Arts·Point of View

Transgender Day of Visibility in the era of COVID-19: Four artists in conversation with Rae Spoon

"Part of staying optimistic is devoting my time to try to get resources and platforms for amazing artists that don't have an easy path built into the system."

'Part of staying optimistic is devoting my time to artists that don't have an easy path built into the system'

LGBT activists and their supporters rally in support of transgender people on the steps of New York City Hall in New York City. (Drew Angerer/Getty Images)

It's close to 20 years since I came out as transgender and eight since I came out as non-binary. It's been a long road, but I try not to be discouraged. The amount of proper pronouns and gendering I receive daily hasn't changed much in two decades. I face barriers in every official system I interact with and that's as a working-class settler raised on Treaty 7 territory who can do a pretty good middle-class drag if I need to. I can't work in the arts industry without facing discrimination or a lack of understanding of how to hold space for gender variant people.

Yet, I love people and I love music. The connections I make with others are what keeps me coming back to play shows, collaborate, run my record label, learn from other artists, mentor up-and-coming creatives, and share my experiences. I can't connect with people if I don't keep my heart open. There are barriers for so many artists in this industry evidenced by who is most showcased at festivals, in theatres and at art galleries. Part of staying optimistic is devoting my time to try to get resources and platforms for amazing artists that don't have an easy path built into the system.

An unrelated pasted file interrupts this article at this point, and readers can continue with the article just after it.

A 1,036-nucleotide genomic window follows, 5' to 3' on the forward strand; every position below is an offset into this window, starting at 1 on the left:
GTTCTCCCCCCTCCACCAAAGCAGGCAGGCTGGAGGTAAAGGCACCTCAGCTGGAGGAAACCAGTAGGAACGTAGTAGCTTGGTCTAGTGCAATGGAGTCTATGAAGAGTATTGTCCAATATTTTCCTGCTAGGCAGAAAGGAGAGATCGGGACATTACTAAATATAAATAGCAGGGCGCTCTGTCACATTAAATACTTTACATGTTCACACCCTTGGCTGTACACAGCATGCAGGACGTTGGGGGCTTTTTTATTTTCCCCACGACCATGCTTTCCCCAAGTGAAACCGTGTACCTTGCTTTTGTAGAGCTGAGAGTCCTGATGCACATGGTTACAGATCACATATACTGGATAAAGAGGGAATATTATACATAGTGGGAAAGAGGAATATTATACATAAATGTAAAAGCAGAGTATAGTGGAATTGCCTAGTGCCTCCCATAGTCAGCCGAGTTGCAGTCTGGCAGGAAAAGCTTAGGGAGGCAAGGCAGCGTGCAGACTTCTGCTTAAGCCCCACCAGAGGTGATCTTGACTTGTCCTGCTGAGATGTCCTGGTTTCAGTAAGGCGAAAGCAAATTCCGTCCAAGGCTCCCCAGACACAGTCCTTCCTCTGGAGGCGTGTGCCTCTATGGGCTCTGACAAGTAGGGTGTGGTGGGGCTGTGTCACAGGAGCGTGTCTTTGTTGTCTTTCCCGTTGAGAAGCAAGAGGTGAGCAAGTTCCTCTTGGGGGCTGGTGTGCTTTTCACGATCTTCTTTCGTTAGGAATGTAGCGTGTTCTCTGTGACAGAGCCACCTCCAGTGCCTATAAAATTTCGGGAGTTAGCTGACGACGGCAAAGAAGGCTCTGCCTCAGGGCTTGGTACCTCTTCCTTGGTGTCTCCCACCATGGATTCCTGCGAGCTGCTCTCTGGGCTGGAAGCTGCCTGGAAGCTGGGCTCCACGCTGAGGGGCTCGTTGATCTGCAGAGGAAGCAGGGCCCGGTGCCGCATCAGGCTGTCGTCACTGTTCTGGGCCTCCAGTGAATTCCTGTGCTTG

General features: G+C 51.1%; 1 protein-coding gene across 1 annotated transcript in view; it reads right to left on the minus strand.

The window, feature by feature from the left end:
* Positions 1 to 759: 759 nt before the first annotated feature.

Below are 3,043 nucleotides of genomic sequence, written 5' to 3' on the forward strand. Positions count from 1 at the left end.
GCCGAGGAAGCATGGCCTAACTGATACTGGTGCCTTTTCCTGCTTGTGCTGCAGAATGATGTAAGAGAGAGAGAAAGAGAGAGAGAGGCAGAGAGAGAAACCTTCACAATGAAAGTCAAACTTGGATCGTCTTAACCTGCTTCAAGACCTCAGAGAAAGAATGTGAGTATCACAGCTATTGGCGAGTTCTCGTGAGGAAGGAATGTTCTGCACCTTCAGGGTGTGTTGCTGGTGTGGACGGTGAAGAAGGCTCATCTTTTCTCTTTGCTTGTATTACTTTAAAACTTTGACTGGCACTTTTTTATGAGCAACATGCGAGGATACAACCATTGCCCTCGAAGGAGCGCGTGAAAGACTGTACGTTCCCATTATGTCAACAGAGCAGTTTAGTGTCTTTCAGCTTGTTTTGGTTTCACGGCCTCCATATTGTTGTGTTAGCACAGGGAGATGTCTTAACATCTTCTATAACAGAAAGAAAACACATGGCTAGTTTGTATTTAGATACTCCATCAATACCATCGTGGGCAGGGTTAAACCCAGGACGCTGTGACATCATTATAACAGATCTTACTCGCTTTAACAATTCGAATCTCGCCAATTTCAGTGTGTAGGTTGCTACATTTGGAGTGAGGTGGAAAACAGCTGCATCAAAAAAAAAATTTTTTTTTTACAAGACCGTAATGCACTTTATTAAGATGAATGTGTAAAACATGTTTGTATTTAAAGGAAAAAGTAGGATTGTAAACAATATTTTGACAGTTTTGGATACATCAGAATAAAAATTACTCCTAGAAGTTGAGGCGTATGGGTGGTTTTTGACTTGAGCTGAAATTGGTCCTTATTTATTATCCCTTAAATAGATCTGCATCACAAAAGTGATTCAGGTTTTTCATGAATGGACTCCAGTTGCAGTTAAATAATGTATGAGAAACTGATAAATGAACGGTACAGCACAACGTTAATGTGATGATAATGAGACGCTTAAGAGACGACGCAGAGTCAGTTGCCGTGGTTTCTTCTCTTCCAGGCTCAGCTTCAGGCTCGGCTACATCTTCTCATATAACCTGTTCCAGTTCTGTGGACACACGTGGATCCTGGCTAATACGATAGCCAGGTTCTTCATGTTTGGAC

March 31 is International Transgender Day of Visibility. It's a day intended to celebrate transgender people and their contributions to society and raise awareness about discrimination we face. The term is contentious with many transgender people because of the use of the word "international" and the lack of voice allowed to people from certain locations, races and classes; others have difficulty with the idea of visibility because many trans people are not visible in their everyday lives and may not feel safe becoming so. Regardless, I'm proud of who gender variant people are and believe that every celebration is well deserved. I don't agree with "come out" culture, capitalist pride, or LGBTQ nationalism.

Rae Spoon. (Dave Todon)